On August 19, 2023, Teodora Diana Paul, president of the Students for Life Association Bucharest, gave one of the five talks at the event. The moderator was Anastasia Chirvasă, secretary of the Students for Life Association – Iasi branch. The theme of the conference was „All the people we do not see” and it had two parts: in the first half Teodora gave a speech and in the second half participants had the opportunity to ask questions. The text of the speech is published below:


The Meeting of Orthodox Youth in Moldova,

August 19, 2023, Iasi

All the people we do not see

Teodora Diana Paul,


Students for Life,



Hi, I’m Teodora Paul and in the next hour I invite you to talk about the people we don’t see – but whose lives depend on us, so … it would be good to see them!

More than 100 years ago, in the village of Vlădeni, in the Brasov area, the teacher Lucretia Rosu was trying hard to convince uncle Irimie to send his fifth child – who was also his youngest – to school in Brasov. The child had finished primary school in the village, and he thought that the school he had done was enough and, from now on, he wanted to work in the fields and in the household. In addition, the custom was that the youngest boy stayed in his parents’ house and looked after them in old age.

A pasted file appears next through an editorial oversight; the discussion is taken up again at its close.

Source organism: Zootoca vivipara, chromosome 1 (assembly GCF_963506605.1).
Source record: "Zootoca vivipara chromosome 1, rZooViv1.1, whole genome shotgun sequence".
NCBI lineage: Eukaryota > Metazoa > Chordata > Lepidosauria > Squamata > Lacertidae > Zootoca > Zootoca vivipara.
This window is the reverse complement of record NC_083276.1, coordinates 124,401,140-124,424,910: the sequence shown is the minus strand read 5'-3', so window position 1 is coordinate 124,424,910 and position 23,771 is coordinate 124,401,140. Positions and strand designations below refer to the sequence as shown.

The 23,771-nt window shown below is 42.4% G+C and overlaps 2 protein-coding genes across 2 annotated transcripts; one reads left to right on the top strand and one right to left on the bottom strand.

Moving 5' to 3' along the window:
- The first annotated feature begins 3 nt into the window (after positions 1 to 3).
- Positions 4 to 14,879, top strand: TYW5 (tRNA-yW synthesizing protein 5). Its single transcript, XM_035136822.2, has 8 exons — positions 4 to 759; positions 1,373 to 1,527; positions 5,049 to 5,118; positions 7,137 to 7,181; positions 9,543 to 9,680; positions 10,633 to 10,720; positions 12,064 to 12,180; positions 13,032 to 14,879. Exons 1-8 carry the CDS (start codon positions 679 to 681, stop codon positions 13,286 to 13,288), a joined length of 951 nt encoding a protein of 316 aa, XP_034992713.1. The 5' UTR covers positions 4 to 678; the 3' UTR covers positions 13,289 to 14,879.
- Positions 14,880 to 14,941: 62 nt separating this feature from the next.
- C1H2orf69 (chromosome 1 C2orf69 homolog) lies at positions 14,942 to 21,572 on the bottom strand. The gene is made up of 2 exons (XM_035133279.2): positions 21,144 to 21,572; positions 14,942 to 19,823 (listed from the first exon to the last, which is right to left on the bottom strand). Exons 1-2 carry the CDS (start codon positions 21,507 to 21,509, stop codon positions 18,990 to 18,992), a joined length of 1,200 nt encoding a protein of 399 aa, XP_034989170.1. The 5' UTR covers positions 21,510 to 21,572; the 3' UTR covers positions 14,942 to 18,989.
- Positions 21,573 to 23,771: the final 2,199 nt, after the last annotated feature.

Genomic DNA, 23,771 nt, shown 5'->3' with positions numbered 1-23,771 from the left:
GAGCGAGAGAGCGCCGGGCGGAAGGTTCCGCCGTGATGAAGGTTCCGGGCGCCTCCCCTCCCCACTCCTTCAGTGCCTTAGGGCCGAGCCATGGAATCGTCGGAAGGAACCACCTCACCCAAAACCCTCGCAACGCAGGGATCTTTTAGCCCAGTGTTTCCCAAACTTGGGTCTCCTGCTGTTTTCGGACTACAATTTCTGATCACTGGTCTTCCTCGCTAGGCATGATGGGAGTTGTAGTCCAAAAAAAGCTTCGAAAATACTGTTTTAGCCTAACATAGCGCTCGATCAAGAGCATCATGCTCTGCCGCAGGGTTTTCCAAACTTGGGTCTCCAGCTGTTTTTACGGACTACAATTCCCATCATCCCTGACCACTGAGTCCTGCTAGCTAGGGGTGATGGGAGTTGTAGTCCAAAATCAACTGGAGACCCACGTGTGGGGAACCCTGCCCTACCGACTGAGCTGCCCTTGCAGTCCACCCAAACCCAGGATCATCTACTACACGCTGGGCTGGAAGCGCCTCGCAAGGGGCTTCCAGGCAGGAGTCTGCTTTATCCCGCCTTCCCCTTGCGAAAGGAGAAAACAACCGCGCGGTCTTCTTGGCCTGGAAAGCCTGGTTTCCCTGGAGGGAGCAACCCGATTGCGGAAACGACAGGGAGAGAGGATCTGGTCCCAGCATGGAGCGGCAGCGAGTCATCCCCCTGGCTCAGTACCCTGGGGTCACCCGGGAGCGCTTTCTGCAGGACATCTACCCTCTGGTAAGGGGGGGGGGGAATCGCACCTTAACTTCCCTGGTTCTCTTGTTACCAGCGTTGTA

But the teacher insists that this child is very bright and must continue school. That meant money for clothes, money for books, money for a host, money for food, and uncle Irimie had none.

Teacher Lucretia found an ally – the wife of uncle Irimie, Rebeca. She understood that the child’s job was to develop the mind God had given him.